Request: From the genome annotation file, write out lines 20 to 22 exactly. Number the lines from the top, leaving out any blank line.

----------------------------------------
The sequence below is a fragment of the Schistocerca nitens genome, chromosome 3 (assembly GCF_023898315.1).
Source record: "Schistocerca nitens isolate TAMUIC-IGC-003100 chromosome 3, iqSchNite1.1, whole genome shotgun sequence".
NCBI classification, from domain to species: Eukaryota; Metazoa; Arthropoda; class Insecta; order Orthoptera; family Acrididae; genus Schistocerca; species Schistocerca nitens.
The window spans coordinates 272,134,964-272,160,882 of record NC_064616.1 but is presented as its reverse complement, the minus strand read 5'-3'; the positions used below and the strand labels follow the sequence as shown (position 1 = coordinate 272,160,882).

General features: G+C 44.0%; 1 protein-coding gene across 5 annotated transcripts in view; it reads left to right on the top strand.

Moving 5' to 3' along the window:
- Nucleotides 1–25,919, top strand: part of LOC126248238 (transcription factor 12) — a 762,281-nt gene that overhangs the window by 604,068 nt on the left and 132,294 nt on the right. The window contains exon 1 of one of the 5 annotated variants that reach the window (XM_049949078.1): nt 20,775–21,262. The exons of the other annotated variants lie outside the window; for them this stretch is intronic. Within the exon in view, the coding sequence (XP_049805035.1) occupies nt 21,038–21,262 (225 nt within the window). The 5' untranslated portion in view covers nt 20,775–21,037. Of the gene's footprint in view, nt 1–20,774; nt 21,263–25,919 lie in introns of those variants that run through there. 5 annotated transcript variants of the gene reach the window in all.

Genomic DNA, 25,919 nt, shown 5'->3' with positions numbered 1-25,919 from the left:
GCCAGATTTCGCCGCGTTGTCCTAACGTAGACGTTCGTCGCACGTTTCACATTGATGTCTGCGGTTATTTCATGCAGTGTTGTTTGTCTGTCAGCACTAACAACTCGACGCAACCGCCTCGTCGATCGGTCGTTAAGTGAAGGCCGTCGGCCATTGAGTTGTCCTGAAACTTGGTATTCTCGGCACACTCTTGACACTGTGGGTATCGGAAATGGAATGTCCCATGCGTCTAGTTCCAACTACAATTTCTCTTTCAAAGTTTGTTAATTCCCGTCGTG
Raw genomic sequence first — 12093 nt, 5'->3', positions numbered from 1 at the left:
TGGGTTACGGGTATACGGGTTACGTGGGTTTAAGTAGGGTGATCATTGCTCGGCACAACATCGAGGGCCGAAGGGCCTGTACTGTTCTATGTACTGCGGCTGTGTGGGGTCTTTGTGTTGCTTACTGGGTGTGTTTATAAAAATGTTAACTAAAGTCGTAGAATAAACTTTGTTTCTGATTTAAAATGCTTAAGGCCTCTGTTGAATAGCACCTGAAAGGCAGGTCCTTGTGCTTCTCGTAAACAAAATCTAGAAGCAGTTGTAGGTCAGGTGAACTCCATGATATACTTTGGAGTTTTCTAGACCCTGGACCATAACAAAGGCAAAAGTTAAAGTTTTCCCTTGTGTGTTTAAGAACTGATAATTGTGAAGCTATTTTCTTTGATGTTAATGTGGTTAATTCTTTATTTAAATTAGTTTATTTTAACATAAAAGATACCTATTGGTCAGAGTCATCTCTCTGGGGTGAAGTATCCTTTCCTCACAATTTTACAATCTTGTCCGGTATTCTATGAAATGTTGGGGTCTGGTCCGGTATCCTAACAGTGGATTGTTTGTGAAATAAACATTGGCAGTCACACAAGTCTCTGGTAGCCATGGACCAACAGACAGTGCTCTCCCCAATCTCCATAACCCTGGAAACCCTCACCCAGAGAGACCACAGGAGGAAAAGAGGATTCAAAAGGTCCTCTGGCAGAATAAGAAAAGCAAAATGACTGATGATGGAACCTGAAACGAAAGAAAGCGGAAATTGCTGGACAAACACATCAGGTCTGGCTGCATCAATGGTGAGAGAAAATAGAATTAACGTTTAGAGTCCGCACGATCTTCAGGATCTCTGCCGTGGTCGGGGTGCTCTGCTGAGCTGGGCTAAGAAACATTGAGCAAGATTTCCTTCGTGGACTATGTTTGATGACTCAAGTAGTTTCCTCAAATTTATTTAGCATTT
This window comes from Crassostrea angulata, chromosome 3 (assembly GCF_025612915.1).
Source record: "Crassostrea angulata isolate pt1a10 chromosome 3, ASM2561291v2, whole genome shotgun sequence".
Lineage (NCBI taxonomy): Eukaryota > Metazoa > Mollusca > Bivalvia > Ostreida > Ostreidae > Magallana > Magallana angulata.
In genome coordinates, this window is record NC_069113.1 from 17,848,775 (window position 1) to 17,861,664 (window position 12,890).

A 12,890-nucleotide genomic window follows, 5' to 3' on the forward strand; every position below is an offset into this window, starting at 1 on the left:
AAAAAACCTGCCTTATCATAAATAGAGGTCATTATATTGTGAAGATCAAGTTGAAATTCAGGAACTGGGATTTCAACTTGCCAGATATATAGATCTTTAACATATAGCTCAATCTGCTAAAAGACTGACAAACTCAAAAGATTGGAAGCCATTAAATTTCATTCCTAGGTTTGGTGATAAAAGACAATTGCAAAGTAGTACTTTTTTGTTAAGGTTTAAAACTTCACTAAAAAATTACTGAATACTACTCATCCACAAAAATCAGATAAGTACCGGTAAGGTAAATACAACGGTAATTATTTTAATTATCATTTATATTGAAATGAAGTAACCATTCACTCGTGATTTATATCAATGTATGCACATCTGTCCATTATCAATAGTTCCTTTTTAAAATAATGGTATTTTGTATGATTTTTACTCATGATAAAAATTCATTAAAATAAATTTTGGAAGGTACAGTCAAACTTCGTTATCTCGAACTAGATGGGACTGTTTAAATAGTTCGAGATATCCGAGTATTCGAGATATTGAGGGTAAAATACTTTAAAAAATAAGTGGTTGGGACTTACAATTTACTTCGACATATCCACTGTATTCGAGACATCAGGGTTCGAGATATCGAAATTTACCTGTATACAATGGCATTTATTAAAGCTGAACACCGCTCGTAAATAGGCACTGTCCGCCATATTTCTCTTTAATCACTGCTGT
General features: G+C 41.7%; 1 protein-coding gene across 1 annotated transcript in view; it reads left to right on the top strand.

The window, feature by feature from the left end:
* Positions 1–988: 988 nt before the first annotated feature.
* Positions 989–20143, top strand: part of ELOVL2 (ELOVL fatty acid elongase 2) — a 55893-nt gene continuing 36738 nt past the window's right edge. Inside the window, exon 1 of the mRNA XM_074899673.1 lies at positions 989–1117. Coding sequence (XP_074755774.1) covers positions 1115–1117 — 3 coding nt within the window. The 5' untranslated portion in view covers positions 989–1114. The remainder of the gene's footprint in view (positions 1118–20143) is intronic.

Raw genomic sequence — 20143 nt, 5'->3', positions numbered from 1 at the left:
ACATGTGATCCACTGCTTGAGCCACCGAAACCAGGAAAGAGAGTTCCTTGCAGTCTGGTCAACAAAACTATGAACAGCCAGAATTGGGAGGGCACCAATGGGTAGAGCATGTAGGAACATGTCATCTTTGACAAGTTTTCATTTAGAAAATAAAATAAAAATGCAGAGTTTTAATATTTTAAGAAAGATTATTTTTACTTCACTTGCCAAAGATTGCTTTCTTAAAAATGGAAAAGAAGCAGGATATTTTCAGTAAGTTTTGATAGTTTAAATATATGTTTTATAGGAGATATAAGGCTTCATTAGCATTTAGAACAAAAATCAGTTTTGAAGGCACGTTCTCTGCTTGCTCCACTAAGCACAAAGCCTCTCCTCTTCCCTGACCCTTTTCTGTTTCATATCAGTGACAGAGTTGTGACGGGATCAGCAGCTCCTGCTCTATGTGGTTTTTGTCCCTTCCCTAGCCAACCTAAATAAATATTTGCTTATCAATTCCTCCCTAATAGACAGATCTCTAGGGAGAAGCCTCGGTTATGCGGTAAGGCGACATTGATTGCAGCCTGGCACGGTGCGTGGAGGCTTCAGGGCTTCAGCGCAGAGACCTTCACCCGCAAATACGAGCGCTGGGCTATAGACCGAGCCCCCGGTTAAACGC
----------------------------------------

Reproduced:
* Positions 1–988: 988 nt before the first annotated feature.
* Positions 989–20143, top strand: part of ELOVL2 (ELOVL fatty acid elongase 2) — a 55893-nt gene continuing 36738 nt past the window's right edge. Inside the window, exon 1 of the mRNA XM_074899673.1 lies at positions 989–1117. Coding sequence (XP_074755774.1) covers positions 1115–1117 — 3 coding nt within the window. The 5' untranslated portion in view covers positions 989–1114. The remainder of the gene's footprint in view (positions 1118–20143) is intronic.

Raw genomic sequence — 20143 nt, 5'->3', positions numbered from 1 at the left: